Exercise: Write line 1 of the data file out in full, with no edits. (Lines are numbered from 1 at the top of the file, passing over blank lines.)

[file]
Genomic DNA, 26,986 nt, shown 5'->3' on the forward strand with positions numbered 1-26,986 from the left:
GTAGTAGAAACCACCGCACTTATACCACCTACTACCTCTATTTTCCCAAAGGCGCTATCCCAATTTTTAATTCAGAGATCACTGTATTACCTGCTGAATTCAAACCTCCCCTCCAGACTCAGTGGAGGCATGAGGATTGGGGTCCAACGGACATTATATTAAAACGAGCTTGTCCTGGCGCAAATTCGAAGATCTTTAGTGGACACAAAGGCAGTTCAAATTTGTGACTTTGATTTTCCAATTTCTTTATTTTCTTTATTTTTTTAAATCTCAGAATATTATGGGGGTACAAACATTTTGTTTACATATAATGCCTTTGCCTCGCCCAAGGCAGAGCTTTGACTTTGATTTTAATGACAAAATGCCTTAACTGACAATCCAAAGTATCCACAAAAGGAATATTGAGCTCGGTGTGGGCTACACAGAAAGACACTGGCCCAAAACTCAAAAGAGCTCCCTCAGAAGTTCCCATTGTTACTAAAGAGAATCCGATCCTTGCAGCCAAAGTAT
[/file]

Genomic DNA, 26,986 nt, shown 5'->3' on the forward strand with positions numbered 1-26,986 from the left: